Agricultural project for nodding families in Acholi draws mixed reactions
Posted Friday, January 4 2013 at 02:00
The government’s provision of farming land to families affected by the nodding disease in Acholi sub-region has attracted mixed reactions from the public, with many describing it as ineffective.
Under the arrangement, Kitgum, Lamwo, Pader and Gulu districts were each supposed to receive at least Shs6 million for growing food crops. However, not all the districts received the funds in July and August last year. In Kitgum, only 20 families, out of the more than 400 affected families from Akwang and Amida sub-counties, benefited.
The district chairperson, Mr Luke Nyeko, said each household had an acre of land ploughed for simsim as food for the children. “We think by this year, we shall include the project in our budget to benefit all the affected families because the support was inadequate,” Mr Nyeko said on Thursday.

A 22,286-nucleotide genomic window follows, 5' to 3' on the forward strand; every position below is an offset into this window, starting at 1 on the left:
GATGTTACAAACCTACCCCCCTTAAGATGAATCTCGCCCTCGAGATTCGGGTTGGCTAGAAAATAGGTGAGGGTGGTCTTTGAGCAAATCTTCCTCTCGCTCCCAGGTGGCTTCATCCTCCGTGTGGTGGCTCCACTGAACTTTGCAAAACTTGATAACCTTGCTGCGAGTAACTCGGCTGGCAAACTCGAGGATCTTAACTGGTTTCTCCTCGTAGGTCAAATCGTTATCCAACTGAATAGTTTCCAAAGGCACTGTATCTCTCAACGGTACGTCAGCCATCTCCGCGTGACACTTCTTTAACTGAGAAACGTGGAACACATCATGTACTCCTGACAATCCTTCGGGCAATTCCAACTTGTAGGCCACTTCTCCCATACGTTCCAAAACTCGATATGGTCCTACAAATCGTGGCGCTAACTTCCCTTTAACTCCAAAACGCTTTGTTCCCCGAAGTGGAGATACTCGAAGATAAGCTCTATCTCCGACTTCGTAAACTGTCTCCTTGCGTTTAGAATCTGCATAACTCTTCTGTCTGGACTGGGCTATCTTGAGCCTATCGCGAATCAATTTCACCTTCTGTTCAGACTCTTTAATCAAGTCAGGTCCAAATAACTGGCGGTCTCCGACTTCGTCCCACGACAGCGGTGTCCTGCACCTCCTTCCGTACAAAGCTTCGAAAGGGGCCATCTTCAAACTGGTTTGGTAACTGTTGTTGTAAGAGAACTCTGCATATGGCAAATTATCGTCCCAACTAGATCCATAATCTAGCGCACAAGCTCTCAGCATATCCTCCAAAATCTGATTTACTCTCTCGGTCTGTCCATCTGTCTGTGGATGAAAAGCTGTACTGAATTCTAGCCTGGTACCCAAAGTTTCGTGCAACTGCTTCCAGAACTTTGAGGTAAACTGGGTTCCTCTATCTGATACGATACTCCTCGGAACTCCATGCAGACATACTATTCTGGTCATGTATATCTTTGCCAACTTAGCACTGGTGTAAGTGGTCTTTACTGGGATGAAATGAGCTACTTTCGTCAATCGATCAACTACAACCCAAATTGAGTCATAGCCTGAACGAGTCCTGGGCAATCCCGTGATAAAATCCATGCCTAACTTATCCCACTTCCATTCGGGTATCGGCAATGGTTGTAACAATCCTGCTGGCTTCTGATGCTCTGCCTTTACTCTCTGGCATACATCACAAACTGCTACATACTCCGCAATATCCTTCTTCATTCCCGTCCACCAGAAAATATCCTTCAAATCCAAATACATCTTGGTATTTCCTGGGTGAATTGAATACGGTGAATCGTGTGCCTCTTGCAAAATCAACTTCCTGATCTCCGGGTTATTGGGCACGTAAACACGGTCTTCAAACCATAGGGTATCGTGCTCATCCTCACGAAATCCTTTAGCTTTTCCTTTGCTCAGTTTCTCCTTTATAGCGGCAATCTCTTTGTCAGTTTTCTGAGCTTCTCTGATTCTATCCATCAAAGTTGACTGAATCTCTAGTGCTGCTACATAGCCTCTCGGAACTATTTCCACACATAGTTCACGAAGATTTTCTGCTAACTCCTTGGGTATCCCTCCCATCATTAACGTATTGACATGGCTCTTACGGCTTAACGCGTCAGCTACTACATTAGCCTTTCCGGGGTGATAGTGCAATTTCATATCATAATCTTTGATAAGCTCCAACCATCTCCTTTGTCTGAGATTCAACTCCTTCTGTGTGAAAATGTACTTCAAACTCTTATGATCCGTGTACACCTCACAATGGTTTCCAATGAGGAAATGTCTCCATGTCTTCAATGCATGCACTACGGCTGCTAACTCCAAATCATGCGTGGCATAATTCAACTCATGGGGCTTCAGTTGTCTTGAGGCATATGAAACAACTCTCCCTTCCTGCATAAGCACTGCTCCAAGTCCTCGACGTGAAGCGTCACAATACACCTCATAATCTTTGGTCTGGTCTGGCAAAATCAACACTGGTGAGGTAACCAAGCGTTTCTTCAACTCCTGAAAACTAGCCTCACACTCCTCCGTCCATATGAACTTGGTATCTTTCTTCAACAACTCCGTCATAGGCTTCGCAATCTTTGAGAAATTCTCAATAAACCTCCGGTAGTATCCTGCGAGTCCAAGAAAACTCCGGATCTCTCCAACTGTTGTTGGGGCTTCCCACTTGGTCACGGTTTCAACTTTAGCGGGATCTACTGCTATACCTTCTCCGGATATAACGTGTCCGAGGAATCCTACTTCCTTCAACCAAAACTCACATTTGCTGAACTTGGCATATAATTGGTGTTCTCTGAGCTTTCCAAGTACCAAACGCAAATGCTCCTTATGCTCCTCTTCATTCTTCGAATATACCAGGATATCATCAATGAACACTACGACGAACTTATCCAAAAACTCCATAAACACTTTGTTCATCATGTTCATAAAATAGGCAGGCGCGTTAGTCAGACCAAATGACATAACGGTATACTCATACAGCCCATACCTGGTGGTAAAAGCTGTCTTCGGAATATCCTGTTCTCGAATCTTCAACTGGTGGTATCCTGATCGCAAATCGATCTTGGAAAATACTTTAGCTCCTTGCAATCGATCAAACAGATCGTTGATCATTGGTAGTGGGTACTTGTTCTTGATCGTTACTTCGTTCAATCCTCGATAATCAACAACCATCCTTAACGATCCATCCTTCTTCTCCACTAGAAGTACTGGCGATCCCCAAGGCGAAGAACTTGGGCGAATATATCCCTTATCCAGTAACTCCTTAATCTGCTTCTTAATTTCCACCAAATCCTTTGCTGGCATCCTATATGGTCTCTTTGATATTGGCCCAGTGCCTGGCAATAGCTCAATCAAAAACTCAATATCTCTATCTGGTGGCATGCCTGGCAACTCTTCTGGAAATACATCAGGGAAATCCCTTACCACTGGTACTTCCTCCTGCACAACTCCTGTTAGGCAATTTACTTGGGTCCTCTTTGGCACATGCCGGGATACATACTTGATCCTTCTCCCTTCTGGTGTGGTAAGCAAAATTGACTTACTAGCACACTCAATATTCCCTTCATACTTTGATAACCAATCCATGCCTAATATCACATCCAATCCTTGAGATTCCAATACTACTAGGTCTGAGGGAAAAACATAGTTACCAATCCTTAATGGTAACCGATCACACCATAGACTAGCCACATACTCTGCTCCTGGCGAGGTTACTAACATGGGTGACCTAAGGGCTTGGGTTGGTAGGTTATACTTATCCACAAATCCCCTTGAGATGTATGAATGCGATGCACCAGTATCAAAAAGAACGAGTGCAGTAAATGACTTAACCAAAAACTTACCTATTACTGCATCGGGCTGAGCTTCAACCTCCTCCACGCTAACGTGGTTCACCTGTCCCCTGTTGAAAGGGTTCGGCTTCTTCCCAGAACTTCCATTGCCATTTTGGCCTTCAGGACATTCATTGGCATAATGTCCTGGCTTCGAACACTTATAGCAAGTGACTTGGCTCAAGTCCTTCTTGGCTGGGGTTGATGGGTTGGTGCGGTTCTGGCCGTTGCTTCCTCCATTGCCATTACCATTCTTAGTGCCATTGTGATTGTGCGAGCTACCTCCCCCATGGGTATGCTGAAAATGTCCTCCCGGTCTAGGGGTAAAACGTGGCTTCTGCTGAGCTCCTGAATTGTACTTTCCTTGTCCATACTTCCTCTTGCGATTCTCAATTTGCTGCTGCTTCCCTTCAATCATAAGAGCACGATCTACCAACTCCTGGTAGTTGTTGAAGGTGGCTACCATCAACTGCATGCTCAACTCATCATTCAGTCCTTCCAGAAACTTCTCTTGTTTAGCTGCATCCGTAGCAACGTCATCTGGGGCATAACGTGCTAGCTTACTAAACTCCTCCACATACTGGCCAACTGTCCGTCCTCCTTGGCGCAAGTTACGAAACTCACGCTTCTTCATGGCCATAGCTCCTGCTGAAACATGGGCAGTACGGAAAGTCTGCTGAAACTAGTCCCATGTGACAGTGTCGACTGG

The Office of the Prime Minister had been distributing food to nodding syndrome treatment centres in Kitgum Hospital, Atanga and Palabek Kal health centres.
However, parents of the affected children asked the government for farmland to produce their own food.
The Permanent Secretary in the Ministry of Health, Mr Asuman Lukwago, had earlier said district task forces should prioritise the feeding component for the children in their work plans to supplement the interventions from the partner ministries.
In Pader District, Angagura and Awere sub-counties, the most affected areas, have not yet received the assistance.
The Awere Sub-county chairperson, Mr Charles Odongtoo, said they only got information about the project. “Six families were selected but since then, no gardens have been tilled,” he said, adding that the project could have been cancelled due to the current dry season which cannot support food production.
Lamwo LC5 chairperson Mathew Akiya said 289 families benefited. Efforts to get a comment from the Agriculture ministry over the matter were futile. Earlier, an official from the ministry had said the project was still under a pilot scheme.
The nodding disease has affected at least 5,000 children since 2010.